Westwood returns to Indonesia

Lee Westwood is ready to renew his affinity with the CIMB Indonesian Masters when it tees off on Thursday.

Indonesia’s premier golf tournament welcomed the Englishman into its distinguished roll of honour twice in 2011 and 2012.

Significantly, it was Westwood’s inaugural win in 2011 that saw him regain his world number one ranking from Germany’s Martin Kaymer at the time.

“I love coming to Asia. Obviously, I had great success here in 2011 and 2012 and I hope to make it a hat-trick this week,” said Westwood.

“I remember winning on the Sunday which was also my birthday and going back to world number one then. It was a triple joy and definitely a great feeling.”

Westwood’s last outing to Asia in December saw him emerge victorious in Thailand and he is returning to the Royale Jakarta Golf Club high on confidence.

“I don’t really know the reason why I do so well here (Asia). It’s a mystery to me but I’ve always felt comfortable here as the golf courses are very good and I’ve certainly improved over the years,” he said.

Westwood is well aware that winning will require a lot more than turning up, however.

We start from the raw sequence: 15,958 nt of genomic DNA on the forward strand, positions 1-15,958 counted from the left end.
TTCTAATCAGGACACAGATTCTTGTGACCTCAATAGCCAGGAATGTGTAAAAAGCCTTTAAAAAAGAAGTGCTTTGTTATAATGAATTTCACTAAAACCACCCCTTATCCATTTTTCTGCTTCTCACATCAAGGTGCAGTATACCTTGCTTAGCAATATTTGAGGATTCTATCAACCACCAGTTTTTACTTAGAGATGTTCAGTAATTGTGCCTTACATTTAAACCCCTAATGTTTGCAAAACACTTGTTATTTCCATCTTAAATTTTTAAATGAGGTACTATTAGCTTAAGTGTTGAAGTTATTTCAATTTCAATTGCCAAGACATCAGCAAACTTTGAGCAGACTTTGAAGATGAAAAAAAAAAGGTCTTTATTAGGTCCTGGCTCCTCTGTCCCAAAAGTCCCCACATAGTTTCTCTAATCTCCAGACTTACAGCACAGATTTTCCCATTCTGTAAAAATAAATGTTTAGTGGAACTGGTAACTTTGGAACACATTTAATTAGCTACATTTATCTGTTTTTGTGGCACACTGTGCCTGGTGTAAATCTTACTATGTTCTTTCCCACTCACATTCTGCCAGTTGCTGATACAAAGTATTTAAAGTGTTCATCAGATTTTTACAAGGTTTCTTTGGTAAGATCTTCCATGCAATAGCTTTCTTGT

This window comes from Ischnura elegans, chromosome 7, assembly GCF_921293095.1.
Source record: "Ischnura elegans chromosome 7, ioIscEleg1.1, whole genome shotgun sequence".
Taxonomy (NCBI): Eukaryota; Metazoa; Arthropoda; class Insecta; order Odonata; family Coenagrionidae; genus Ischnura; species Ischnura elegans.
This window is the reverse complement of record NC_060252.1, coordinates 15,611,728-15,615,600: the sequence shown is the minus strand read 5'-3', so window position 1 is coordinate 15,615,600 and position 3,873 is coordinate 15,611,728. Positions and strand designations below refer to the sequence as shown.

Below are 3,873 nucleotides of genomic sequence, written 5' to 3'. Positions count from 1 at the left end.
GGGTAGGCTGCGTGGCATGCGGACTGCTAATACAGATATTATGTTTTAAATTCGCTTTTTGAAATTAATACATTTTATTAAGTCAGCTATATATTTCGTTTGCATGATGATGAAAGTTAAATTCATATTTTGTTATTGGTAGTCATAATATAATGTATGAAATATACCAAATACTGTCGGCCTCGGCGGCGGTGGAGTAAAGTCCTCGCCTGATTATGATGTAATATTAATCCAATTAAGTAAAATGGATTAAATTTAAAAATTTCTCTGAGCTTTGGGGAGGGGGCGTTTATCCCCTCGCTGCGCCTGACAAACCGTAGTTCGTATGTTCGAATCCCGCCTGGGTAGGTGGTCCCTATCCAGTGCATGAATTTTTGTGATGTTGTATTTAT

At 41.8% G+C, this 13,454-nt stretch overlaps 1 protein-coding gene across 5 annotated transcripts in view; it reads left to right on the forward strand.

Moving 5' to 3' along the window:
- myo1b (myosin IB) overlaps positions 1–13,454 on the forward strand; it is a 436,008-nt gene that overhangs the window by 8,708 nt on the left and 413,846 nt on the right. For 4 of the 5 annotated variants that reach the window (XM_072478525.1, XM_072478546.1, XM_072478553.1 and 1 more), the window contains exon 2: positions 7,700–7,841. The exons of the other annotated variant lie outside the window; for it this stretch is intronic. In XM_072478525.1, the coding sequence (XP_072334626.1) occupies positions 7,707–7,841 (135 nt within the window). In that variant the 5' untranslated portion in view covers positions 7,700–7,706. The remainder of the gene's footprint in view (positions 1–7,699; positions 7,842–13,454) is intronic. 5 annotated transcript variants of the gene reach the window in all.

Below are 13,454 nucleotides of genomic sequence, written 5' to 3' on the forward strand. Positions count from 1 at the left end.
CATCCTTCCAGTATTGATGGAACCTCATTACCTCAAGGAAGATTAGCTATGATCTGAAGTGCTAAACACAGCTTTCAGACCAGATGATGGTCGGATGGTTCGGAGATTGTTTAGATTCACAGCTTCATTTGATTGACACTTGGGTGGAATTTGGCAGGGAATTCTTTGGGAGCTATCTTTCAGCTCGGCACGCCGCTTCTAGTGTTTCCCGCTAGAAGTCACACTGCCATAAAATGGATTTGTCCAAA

“We’re playing against a high quality field and you know that anybody on his day can contend for this championship. So you really have to concentrate on your own game, keep up your level of fitness and try to play as good as you can,” he added.

Standing in Westwood’s way of another triumph at the CIMB Niaga Indonesian Masters is Denmark’s Thomas Bjorn, a 15-time European Tour winner, who is seeking his first win in Asia this week.

“It has been one of those things (winning in Asia) that has been slipping away from me over the years. I’ve come so close on a couple of occasions and eventually I’m sure I’ll get over the line,” said Bjorn.

With the erratic weather expected to make the event even more challenging, the Dane has his preparations all mapped out.

“Dealing with the weather is part and parcel of what we do. But when you get into such conditions and especially when you come from the northern part of Europe, it can be difficult.

“It’s extreme but it’s not impossible. As long as your energy levels are there with food and drinks, you’ll push through,” said Bjorn.